Three hours after an offshore earthquake shook Canada in 1929, three giant ocean surges hurtled onto Newfoundland's coast at 78 miles per hour. Twenty-nine people were killed by the estimated 20-foot waves, and entire salt cod-fishing villages were dismantled as pulses from the tsunami reverberated as far away as Portugal.
Today, the Burin Peninsula disaster serves as a poignant reminder that eastern North America is not immune to the devastating force of a tsunami. Fearsome ocean surges of the kind that killed thousands in Asia this week are far more common in the Pacific, but they have the potential to cause widespread devastation along New England's coast.
''Just because they don't happen [that often] doesn't mean there is no risk or hazard to the New England coast," said Klaus Jacob, senior scientist at Lamont-Doherty Earth Observatory in New York. There are no records of a tsunami hitting New England's coast during modern times, and Jacob estimates that a tsunami of the strength that hit in 1929 has lower than a 1-in-1,000 chance of occurring in eastern North America in any given year. ''Still, it can happen virtually anywhere along the North America coast," he said.
Because of the low probability, eastern North America does not have a system in place like the elaborate network along the Pacific coast that warns when a strong earthquake has the potential to produce tsunamis. Some scientists say that because of careful seismic monitoring, they will probably know when one is coming toward New England, but others say a warning system or public education campaign is needed to warn people to stay away from coastal areas if they feel tremors. In the Indian Ocean, devastating tsunamis are so rare, the last big one before Sunday's was in the 19th century, officials did not establish a warning system.
A tsunami is a series of extraordinarily large ocean waves caused by the sudden displacement of water by earthquakes or landslides on the ocean floor. Usually, the giant waves occur when earthquakes hit above magnitude 7 on the Richter scale, pushing walls of water outward from the epicenter with the speed of a jet plane. In the open, deep ocean, boaters probably wouldn't even notice if they are atop a tsunami. But as the giant wave hits coastal areas, the enormous energy underwater is transferred into the wave crashing on shore.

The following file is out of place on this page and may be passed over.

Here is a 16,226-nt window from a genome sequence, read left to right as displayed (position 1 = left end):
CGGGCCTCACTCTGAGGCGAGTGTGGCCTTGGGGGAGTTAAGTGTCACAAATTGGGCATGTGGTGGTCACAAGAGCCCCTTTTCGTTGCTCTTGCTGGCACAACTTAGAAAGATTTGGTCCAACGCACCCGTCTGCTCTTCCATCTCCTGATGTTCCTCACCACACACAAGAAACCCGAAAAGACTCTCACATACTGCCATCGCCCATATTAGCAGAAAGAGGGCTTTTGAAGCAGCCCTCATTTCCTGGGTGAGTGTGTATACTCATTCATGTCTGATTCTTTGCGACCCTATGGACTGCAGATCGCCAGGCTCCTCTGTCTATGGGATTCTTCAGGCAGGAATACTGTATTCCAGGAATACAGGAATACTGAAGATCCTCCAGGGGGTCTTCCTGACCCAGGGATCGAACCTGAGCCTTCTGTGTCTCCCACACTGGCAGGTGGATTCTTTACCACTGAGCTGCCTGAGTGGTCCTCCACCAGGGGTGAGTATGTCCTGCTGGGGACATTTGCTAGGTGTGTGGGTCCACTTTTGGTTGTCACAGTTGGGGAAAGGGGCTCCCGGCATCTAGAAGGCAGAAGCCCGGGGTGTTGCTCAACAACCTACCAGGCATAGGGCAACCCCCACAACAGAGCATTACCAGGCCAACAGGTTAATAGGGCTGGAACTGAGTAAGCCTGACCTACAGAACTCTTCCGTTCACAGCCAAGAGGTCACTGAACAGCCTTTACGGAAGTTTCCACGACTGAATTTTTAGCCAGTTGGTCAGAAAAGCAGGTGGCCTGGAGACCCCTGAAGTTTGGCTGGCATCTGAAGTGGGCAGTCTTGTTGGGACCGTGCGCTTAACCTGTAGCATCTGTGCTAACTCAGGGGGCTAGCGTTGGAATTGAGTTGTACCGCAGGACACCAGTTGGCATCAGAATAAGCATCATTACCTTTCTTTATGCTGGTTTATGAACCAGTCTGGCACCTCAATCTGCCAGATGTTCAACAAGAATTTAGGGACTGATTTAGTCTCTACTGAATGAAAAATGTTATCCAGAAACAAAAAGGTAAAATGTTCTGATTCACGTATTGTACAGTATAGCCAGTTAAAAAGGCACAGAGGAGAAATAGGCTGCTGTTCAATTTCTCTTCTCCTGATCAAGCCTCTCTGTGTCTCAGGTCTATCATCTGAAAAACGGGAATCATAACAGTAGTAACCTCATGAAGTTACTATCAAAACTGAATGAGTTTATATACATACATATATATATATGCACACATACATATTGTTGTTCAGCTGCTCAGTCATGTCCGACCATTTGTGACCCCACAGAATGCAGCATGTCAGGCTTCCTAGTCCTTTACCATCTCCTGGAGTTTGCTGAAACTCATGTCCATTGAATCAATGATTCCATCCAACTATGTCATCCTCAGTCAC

Scientists aren't exactly sure what causes some earthquakes off eastern North America. While there are hot spots of geological activity in some Caribbean areas and along the Mid-Atlantic Ridge 2,000 miles off New England, the swath of ocean floor is considered a relatively stable place in the North Atlantic plate. Still, earthquakes do occur, and some scientists believe it stems from some unknown stress on the plate or perhaps a response to the release of pressure from the last Ice Age, 10,000 years ago.
''With the exception of a few areas, we don't have the same geology as the Pacific," said Robert Marvinney, Maine state geologist. ''Still, there is no [coastal] place on earth where the risk is zero from a tsunami."
Scientists do know that the 1929 tsunami was triggered by a 7.2 earthquake about 11 miles below the seafloor south of the Burin Peninsula on the south coast of Newfoundland. It was felt as far away as New England and Montreal.
Twelve trans-Atlantic telegraph cables snapped in multiple places. More than 40 villages in Newfoundland were damaged, and the area also suffered the loss of livestock, fishing gear, ships, and 280,000 pounds of salt cod, according to historical reports. Property losses were estimated at more than $20 million in 2004 dollars.
While underwater earthquakes can cause local tsunamis, enormous geological events elsewhere in the world may also send huge waves our way, much as this week's earthquake sent devastating waves 3,000 miles away. One London researcher contends that an unstable chunk of La Palma, a volcanically active island in the Canary Islands, could cause a catastrophic wall of water to hit the US East Coast if it falls into the sea.
''I'd worry a lot more about hurricanes [in New England] than tsunamis," said John Goff, a senior research scientist at the University of Texas.
Beth Daley can be reached by e-mail at firstname.lastname@example.org.